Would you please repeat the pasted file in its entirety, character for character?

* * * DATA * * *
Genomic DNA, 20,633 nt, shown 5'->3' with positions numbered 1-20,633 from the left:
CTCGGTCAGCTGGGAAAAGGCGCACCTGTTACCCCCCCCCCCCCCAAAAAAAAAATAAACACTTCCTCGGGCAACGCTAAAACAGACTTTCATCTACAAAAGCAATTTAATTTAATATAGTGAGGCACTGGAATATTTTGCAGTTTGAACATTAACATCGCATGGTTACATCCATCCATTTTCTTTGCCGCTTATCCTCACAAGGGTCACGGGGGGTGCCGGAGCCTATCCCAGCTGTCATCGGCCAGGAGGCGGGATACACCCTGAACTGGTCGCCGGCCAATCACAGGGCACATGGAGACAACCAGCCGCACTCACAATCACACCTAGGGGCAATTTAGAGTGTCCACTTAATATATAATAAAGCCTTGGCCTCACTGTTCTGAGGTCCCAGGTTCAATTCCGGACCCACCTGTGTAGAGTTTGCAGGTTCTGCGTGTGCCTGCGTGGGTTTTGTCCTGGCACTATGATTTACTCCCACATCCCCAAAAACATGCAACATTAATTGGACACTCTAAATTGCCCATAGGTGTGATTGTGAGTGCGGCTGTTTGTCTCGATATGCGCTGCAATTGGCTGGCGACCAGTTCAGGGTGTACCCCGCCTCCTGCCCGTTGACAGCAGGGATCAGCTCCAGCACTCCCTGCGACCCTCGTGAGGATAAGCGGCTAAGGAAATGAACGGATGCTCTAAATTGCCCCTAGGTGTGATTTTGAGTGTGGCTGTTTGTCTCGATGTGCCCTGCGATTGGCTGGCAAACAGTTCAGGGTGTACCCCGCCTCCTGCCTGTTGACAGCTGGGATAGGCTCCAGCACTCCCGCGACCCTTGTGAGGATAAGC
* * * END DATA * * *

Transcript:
Genomic DNA, 20,633 nt, shown 5'->3' with positions numbered 1-20,633 from the left:
CTCGGTCAGCTGGGAAAAGGCGCACCTGTTACCCCCCCCCCCCCCAAAAAAAAAATAAACACTTCCTCGGGCAACGCTAAAACAGACTTTCATCTACAAAAGCAATTTAATTTAATATAGTGAGGCACTGGAATATTTTGCAGTTTGAACATTAACATCGCATGGTTACATCCATCCATTTTCTTTGCCGCTTATCCTCACAAGGGTCACGGGGGGTGCCGGAGCCTATCCCAGCTGTCATCGGCCAGGAGGCGGGATACACCCTGAACTGGTCGCCGGCCAATCACAGGGCACATGGAGACAACCAGCCGCACTCACAATCACACCTAGGGGCAATTTAGAGTGTCCACTTAATATATAATAAAGCCTTGGCCTCACTGTTCTGAGGTCCCAGGTTCAATTCCGGACCCACCTGTGTAGAGTTTGCAGGTTCTGCGTGTGCCTGCGTGGGTTTTGTCCTGGCACTATGATTTACTCCCACATCCCCAAAAACATGCAACATTAATTGGACACTCTAAATTGCCCATAGGTGTGATTGTGAGTGCGGCTGTTTGTCTCGATATGCGCTGCAATTGGCTGGCGACCAGTTCAGGGTGTACCCCGCCTCCTGCCCGTTGACAGCAGGGATCAGCTCCAGCACTCCCTGCGACCCTCGTGAGGATAAGCGGCTAAGGAAATGAACGGATGCTCTAAATTGCCCCTAGGTGTGATTTTGAGTGTGGCTGTTTGTCTCGATGTGCCCTGCGATTGGCTGGCAAACAGTTCAGGGTGTACCCCGCCTCCTGCCTGTTGACAGCTGGGATAGGCTCCAGCACTCCCGCGACCCTTGTGAGGATAAGC